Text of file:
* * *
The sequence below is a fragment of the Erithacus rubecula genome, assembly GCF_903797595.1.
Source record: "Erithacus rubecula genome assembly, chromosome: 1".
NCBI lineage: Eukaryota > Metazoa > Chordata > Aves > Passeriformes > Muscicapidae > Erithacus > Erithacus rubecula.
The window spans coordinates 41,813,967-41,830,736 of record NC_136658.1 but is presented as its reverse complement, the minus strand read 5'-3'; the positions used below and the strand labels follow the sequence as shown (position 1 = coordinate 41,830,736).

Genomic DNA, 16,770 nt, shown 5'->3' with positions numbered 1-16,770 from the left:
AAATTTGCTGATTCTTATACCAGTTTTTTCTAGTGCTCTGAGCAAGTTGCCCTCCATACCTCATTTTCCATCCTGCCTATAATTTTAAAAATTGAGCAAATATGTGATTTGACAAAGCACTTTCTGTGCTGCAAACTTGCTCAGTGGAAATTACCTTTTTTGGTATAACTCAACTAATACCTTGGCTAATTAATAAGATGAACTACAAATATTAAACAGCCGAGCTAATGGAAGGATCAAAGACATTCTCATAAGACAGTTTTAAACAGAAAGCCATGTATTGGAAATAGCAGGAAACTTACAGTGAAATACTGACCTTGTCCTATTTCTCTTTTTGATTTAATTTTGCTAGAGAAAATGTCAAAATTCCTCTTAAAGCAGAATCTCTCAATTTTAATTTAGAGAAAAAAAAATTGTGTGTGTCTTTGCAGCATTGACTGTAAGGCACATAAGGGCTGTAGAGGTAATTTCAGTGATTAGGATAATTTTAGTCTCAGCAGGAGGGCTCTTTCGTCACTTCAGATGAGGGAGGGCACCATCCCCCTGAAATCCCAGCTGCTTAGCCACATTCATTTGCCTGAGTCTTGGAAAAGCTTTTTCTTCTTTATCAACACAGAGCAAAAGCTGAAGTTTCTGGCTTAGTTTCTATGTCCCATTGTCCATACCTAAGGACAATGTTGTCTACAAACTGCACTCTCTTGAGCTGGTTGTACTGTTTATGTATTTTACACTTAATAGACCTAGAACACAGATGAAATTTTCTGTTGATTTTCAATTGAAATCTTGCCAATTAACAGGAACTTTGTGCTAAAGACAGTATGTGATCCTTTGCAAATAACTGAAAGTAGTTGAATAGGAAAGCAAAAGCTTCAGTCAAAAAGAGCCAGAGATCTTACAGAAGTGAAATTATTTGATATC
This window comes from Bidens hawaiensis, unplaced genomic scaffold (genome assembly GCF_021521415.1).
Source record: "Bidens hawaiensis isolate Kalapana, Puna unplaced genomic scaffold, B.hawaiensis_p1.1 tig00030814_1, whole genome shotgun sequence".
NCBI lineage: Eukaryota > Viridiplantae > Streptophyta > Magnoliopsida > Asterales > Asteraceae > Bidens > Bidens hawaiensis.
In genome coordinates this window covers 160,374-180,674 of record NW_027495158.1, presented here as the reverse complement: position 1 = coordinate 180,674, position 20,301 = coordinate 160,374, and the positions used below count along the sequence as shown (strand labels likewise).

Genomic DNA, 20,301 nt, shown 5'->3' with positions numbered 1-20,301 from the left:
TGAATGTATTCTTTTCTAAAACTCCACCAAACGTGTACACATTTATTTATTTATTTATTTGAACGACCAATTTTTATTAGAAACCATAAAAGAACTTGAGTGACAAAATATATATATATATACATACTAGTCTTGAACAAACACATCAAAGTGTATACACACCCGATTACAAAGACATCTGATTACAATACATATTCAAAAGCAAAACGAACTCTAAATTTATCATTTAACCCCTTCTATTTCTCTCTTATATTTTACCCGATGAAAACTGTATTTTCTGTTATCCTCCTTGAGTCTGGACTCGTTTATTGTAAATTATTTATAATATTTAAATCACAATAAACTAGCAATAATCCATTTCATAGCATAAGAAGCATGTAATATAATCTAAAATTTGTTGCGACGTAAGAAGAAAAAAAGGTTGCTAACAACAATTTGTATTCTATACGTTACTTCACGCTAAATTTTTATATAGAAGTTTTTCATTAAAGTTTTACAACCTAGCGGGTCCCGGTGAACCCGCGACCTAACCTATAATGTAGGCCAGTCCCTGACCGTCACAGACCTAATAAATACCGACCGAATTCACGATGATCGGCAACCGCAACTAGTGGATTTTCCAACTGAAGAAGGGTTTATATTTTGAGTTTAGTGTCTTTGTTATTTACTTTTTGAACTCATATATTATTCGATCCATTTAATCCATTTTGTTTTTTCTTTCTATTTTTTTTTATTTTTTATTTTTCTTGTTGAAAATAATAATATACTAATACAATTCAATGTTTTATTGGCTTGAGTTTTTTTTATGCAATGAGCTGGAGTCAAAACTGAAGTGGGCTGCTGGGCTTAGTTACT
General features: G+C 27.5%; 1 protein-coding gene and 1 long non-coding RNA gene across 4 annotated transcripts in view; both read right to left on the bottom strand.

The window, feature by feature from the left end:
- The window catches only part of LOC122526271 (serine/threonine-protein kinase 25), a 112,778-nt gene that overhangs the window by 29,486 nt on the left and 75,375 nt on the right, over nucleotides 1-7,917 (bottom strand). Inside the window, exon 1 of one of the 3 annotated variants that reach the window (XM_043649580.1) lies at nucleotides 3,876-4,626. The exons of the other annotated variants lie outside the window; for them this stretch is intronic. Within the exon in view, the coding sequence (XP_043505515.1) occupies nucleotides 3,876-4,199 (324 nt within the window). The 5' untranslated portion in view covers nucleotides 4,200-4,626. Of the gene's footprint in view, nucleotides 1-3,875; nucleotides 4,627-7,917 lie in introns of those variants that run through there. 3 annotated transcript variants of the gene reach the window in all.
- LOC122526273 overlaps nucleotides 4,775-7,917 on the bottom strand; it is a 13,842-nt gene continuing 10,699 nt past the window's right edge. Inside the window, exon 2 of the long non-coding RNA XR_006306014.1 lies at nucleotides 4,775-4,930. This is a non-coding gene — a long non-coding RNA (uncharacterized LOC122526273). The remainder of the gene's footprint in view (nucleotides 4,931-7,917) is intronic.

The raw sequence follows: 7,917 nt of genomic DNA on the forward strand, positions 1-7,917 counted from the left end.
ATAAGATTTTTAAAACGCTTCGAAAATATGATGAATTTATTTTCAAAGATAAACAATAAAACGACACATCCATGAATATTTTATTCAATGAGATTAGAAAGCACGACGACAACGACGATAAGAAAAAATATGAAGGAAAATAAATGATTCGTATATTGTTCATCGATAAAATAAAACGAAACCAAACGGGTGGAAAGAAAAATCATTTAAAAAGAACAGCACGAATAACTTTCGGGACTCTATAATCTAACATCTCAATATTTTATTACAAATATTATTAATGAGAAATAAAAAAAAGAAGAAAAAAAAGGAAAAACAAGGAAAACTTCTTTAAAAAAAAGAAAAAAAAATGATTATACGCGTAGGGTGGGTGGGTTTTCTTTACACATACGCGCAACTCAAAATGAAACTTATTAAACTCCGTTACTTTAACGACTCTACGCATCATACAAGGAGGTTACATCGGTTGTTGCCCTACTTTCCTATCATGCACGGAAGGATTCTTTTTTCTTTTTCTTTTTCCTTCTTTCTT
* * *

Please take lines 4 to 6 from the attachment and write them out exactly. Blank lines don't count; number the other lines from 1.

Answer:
The window spans coordinates 41,813,967-41,830,736 of record NC_136658.1 but is presented as its reverse complement, the minus strand read 5'-3'; the positions used below and the strand labels follow the sequence as shown (position 1 = coordinate 41,830,736).

Genomic DNA, 16,770 nt, shown 5'->3' with positions numbered 1-16,770 from the left:
AAATTTGCTGATTCTTATACCAGTTTTTTCTAGTGCTCTGAGCAAGTTGCCCTCCATACCTCATTTTCCATCCTGCCTATAATTTTAAAAATTGAGCAAATATGTGATTTGACAAAGCACTTTCTGTGCTGCAAACTTGCTCAGTGGAAATTACCTTTTTTGGTATAACTCAACTAATACCTTGGCTAATTAATAAGATGAACTACAAATATTAAACAGCCGAGCTAATGGAAGGATCAAAGACATTCTCATAAGACAGTTTTAAACAGAAAGCCATGTATTGGAAATAGCAGGAAACTTACAGTGAAATACTGACCTTGTCCTATTTCTCTTTTTGATTTAATTTTGCTAGAGAAAATGTCAAAATTCCTCTTAAAGCAGAATCTCTCAATTTTAATTTAGAGAAAAAAAAATTGTGTGTGTCTTTGCAGCATTGACTGTAAGGCACATAAGGGCTGTAGAGGTAATTTCAGTGATTAGGATAATTTTAGTCTCAGCAGGAGGGCTCTTTCGTCACTTCAGATGAGGGAGGGCACCATCCCCCTGAAATCCCAGCTGCTTAGCCACATTCATTTGCCTGAGTCTTGGAAAAGCTTTTTCTTCTTTATCAACACAGAGCAAAAGCTGAAGTTTCTGGCTTAGTTTCTATGTCCCATTGTCCATACCTAAGGACAATGTTGTCTACAAACTGCACTCTCTTGAGCTGGTTGTACTGTTTATGTATTTTACACTTAATAGACCTAGAACACAGATGAAATTTTCTGTTGATTTTCAATTGAAATCTTGCCAATTAACAGGAACTTTGTGCTAAAGACAGTATGTGATCCTTTGCAAATAACTGAAAGTAGTTGAATAGGAAAGCAAAAGCTTCAGTCAAAAAGAGCCAGAGATCTTACAGAAGTGAAATTATTTGATATC